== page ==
• Observational study of coagulation activation in early breast cancer: Development of a prognostic model based on data from the real world setting

      Mandoj, C; Pizzuti, L; Sergi, D; Sperduti, I; Mazzotta, M; Di Lauro, L; Amodio, A; Carpano, S; Di Benedetto, A; Botti, C; Ferranti, F; Antenucci, A; D'Alessandro, MG; Marchetti, P; Tomao, S; Sanguineti, G; Giordano, A; Maugeri-Saccà, M; Ciliberto, G; Conti, L; Vici, P; Barba, M; Giordano, Antonio|0000-0002-5959-016X (2018-05-16)
      © 2018 The Author(s). Background: Cancer and coagulation activation are tightly related. The extent to which factors related to both these pathologic conditions concur to patient prognosis intensely animates the inherent research areas. The study herein presented aimed to the development of a tool for the assessment and stratification of risk of death and disease recurrence in early breast cancer. Methods: Between 2008 and 2010, two hundreds thirty-five (N: 235) patients diagnosed with stage I-IIA breast cancer were included. Data on patient demographics and clinic-pathologic features were collected in course of face-to-face interviews or actively retrieved from clinical charts. Plasma levels of plasminogen activator inhibitor type 1 (PAI-1), fragment 1 + 2 (F1 + 2), thrombin antithrombin complex (TAT), factor VIII (FVIII), and D-dimer (DD) were measured at breast cancer diagnosis and prior to any therapeutic procedure, including breast surgery. The risk of death was computed in terms of overall survival (OS), which was the primary outcome. For a subset of patients (N = 62), disease free survival (DFS) was also assessed as a measure of risk of disease recurrence. Results: Median follow up was 95 months (range 6-112 months). Mean age at diagnosis was 60.3 ± 13.4 years. Cancer cases were more commonly intraductal carcinomas (N: 204; 86.8%), pT1 (131; 55.7%), pN0 (141; 60%) and G2 (126; 53.6%). Elevated levels of PAI-1 (113; 48.1%) represented the most frequent coagulation abnormality, followed by higher levels of F1 + 2 (97; 41.3%), DD (63; 27.0%), TAT (34; 40%), and FVIII (29; 12.3%). In univariate models of OS, age, pT, DD, FVIII were prognostically relevant. In multivariate models of OS, age (p = 0.043), pT (p = 0.001), levels of DD (p = 0.029) and FVIII (p = 0.087) were confirmed. In the smaller subgroup of 62 patients, lymph node involvement, percent expression of estrogen receptors and levels of FVIII impacted DFS significantly. Conclusions: We developed a risk assessment tool for OS including patient- and cancer-related features along with biomarkers of coagulation activation in a cohort of early BC patients. Further studies are warranted to validate our prognostic model in the early setting and eventually extend its application to risk evaluation in the advanced setting for breast and other cancers.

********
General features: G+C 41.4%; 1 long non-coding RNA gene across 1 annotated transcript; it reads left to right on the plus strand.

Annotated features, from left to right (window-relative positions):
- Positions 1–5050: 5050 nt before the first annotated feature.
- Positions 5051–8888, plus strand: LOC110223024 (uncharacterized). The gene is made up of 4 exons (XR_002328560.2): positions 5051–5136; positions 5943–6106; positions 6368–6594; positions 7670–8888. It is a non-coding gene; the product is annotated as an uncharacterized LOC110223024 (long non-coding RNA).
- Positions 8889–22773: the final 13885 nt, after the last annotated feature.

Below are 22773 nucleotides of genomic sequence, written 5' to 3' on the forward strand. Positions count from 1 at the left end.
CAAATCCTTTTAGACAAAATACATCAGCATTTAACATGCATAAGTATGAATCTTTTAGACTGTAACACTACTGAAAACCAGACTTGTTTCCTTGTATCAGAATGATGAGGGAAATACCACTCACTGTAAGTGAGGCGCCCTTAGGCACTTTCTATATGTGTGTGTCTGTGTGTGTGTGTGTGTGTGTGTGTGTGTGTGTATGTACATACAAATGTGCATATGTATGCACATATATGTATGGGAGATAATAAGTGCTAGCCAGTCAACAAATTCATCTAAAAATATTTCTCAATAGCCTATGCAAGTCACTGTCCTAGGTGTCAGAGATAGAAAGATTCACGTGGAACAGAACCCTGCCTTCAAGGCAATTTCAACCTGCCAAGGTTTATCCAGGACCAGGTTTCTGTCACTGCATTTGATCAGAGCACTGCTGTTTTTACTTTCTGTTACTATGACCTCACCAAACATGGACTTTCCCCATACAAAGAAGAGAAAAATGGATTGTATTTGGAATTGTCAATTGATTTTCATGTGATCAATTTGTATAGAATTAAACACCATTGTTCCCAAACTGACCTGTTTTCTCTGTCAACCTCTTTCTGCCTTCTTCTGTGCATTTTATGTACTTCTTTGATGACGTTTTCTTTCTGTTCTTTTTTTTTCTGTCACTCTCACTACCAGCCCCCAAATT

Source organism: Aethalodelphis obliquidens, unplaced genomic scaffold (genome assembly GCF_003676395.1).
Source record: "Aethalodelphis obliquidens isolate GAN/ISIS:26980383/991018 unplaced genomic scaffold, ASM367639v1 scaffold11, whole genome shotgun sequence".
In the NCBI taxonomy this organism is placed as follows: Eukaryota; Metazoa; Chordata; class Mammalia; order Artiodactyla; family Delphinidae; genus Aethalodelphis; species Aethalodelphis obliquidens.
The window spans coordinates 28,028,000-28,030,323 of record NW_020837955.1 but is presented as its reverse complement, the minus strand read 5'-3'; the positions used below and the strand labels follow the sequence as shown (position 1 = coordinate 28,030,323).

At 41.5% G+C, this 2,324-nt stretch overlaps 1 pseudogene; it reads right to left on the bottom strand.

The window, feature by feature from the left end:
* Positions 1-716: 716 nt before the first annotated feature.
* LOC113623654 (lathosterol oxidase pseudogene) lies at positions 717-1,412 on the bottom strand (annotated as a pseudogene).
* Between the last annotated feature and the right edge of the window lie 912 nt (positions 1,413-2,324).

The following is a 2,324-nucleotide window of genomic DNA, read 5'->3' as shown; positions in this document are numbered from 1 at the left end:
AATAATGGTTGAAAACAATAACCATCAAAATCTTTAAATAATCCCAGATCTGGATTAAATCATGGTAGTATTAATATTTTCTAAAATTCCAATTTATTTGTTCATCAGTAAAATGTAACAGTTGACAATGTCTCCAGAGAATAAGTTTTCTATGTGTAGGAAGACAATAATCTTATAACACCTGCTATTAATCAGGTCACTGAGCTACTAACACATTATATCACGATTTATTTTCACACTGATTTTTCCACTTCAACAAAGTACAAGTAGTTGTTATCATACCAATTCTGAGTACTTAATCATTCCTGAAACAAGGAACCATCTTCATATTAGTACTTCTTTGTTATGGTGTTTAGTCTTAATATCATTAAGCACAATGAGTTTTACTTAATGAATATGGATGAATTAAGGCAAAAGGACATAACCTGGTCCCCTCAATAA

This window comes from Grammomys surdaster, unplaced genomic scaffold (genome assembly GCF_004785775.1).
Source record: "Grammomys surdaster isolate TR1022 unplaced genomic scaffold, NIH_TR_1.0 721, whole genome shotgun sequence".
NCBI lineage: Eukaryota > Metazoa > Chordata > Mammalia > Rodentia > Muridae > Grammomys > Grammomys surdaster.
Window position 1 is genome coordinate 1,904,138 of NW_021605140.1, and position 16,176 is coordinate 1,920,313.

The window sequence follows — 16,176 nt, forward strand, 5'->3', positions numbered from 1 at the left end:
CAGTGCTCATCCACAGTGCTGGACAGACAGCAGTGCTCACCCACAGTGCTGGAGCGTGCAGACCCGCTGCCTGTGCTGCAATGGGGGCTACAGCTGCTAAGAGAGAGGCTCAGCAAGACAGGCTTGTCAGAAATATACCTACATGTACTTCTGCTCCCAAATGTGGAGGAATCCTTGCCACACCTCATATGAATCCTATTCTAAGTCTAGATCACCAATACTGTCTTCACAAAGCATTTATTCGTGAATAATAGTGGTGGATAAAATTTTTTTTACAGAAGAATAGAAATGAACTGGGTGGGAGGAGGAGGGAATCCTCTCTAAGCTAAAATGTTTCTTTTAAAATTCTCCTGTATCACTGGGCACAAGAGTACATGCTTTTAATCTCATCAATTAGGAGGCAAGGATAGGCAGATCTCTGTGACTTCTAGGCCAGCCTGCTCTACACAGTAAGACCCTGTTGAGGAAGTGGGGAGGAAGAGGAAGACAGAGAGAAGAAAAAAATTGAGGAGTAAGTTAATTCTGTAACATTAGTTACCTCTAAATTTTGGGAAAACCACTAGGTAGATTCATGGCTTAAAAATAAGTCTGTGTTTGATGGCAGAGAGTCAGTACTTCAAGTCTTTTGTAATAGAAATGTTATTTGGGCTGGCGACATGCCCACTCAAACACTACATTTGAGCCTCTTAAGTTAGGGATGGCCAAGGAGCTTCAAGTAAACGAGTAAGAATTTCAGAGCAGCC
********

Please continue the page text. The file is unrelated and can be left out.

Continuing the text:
• Occupational physical activity and body mass index: Results from the hispanic community health study / study of Latinos

      Singer, RH; Stoutenberg, M; Gellman, MD; Archer, E; Davis, SM; Gotman, N; Marquez, DX; Buelna, C; Deng, Y; Hosgood, HD; Zambrana, RE; Stoutenberg, Mark|0000-0001-5206-7627 (2016-03-01)